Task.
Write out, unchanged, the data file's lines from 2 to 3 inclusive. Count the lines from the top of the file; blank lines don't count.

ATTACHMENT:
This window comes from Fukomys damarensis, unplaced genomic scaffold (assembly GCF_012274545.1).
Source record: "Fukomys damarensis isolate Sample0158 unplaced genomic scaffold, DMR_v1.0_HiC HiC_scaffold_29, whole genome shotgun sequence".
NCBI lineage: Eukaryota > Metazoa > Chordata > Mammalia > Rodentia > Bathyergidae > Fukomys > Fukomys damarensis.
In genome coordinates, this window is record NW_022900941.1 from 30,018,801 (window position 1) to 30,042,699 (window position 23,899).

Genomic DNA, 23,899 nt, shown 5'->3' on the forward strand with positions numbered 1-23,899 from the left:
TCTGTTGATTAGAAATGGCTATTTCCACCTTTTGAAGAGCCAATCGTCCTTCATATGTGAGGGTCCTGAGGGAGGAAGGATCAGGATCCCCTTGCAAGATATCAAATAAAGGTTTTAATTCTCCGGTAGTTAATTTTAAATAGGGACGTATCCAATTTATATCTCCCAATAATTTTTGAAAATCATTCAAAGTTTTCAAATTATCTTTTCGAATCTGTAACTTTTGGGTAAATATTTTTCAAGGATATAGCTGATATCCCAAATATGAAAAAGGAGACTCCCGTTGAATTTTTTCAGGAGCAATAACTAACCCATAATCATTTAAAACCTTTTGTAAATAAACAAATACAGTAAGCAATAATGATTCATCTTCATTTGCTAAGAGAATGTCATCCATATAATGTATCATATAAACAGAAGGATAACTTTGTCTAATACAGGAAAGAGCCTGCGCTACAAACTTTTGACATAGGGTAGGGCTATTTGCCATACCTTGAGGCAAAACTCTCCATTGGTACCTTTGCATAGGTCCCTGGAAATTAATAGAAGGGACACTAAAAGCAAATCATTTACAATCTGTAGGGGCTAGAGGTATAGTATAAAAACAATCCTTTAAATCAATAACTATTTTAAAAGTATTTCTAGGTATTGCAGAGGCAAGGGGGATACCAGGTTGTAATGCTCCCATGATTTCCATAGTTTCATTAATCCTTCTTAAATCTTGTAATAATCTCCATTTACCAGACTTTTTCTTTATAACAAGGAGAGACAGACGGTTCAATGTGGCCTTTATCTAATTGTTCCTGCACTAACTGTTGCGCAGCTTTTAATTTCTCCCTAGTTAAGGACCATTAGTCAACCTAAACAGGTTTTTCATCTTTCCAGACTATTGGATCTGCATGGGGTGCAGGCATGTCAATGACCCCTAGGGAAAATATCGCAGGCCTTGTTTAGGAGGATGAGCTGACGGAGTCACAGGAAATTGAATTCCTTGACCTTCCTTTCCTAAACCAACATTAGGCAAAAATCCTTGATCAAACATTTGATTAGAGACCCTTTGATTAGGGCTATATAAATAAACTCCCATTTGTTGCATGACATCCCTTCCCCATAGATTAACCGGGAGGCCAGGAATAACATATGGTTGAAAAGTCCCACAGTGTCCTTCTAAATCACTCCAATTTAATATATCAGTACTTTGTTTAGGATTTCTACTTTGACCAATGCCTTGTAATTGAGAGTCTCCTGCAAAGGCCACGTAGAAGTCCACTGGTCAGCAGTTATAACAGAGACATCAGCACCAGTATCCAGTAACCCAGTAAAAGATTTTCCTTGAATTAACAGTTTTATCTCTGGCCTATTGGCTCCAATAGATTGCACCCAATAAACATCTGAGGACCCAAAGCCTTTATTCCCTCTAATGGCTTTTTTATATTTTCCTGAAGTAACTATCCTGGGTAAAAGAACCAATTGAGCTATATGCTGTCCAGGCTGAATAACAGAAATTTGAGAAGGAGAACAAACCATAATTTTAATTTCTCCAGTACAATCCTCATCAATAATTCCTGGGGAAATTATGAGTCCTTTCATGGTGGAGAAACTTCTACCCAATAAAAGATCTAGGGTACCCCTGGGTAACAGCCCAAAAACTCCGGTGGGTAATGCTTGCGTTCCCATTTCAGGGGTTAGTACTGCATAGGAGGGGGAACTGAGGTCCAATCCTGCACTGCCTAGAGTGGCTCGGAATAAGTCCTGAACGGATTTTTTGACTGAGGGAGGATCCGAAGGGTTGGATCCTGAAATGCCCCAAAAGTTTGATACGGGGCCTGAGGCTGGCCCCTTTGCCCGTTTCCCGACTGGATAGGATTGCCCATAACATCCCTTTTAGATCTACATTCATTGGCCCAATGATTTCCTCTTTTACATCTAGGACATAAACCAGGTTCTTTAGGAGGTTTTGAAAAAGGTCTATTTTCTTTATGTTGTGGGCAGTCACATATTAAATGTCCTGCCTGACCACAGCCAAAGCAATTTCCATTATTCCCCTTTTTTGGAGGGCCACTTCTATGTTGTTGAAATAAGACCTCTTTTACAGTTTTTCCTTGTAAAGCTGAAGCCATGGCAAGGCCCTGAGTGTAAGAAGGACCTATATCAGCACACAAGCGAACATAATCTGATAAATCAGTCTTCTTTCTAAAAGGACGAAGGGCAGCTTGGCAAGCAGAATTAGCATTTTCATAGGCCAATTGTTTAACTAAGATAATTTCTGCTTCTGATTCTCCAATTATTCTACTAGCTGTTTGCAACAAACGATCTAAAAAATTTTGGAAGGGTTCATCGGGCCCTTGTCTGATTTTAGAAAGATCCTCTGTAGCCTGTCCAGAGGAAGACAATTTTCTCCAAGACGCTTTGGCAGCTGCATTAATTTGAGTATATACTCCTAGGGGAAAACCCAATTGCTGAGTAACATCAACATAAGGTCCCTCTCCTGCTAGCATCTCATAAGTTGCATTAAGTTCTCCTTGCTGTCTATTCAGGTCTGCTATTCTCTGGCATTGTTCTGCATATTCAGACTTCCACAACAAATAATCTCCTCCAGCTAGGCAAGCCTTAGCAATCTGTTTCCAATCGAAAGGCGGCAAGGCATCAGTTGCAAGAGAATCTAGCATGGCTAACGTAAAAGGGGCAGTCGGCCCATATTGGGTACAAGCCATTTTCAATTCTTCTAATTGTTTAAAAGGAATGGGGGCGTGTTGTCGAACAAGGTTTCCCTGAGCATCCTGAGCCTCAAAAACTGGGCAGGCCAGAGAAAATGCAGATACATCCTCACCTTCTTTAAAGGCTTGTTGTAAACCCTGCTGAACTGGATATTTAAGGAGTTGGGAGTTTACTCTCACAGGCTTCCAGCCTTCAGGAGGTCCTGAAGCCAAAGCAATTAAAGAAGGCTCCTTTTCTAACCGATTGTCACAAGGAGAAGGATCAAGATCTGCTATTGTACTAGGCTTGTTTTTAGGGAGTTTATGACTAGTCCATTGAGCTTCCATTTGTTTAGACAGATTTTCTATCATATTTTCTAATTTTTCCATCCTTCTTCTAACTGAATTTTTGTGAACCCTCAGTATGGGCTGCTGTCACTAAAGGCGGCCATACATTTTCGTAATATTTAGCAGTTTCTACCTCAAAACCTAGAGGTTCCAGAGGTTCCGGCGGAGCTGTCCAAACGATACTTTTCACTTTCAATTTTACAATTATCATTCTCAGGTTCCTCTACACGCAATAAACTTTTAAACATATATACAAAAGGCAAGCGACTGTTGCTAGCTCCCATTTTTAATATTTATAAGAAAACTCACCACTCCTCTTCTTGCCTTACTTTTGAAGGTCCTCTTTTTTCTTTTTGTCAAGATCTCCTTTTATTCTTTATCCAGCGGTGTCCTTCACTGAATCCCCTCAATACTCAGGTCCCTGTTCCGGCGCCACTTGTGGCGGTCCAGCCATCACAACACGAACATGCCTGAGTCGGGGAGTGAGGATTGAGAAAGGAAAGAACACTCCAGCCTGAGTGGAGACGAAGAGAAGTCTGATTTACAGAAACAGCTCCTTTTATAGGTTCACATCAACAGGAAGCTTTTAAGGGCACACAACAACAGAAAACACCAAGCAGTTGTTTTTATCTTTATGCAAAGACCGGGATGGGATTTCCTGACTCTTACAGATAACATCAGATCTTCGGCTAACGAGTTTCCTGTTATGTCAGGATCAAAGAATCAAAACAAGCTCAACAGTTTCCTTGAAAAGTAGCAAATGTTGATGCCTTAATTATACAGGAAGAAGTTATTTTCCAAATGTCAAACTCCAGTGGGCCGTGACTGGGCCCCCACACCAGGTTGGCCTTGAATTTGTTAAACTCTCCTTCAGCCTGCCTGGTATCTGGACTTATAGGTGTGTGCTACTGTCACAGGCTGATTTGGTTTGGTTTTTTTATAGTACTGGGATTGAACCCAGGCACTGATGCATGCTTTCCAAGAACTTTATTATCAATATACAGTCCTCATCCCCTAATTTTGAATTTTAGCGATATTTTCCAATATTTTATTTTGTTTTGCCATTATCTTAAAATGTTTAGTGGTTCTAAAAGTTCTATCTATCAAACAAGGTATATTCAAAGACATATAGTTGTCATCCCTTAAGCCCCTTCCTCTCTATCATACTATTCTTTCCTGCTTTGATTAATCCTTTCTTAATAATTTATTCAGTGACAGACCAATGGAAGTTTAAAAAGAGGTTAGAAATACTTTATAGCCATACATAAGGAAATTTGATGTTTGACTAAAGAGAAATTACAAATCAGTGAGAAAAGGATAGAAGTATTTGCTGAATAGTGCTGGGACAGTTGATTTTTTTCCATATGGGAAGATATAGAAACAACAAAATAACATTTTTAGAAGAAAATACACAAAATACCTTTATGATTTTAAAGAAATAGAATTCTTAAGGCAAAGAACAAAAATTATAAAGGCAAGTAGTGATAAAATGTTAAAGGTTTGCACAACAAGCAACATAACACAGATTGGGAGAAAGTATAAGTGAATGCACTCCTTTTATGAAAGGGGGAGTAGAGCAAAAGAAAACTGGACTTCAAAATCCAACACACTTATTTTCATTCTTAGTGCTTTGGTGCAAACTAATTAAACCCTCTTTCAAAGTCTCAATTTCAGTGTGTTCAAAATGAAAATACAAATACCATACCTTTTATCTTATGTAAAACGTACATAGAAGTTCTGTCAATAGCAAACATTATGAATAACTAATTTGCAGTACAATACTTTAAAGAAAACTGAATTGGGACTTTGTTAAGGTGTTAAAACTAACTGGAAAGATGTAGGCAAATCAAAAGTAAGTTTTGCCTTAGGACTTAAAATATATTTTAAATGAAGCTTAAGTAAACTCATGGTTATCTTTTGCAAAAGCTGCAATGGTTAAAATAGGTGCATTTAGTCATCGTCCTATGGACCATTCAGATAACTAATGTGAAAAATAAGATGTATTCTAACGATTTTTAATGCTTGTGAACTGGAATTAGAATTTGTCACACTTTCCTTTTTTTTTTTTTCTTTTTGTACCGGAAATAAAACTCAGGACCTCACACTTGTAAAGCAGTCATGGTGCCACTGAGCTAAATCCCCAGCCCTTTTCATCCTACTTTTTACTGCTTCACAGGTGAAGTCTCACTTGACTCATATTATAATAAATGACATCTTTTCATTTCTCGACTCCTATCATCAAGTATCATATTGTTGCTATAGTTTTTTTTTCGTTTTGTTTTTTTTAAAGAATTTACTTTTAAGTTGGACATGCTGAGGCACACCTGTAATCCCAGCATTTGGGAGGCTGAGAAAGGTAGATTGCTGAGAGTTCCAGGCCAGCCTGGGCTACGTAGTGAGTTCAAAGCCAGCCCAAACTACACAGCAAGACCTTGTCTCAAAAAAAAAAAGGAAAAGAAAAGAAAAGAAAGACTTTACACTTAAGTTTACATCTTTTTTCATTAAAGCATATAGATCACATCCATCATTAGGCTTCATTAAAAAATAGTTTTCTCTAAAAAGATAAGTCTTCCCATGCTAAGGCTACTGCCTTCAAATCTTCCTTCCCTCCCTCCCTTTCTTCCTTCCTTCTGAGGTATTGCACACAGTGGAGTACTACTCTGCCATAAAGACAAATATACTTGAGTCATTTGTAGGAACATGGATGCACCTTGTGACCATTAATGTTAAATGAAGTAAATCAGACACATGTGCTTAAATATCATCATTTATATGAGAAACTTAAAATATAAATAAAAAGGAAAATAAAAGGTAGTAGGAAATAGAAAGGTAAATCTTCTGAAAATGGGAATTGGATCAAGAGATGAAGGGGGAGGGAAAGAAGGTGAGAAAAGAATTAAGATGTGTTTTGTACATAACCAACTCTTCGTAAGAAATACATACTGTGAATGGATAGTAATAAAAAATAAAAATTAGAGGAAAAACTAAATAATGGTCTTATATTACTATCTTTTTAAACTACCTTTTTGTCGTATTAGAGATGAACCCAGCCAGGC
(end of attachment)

Source record: "Fukomys damarensis isolate Sample0158 unplaced genomic scaffold, DMR_v1.0_HiC HiC_scaffold_29, whole genome shotgun sequence".
NCBI lineage: Eukaryota > Metazoa > Chordata > Mammalia > Rodentia > Bathyergidae > Fukomys > Fukomys damarensis.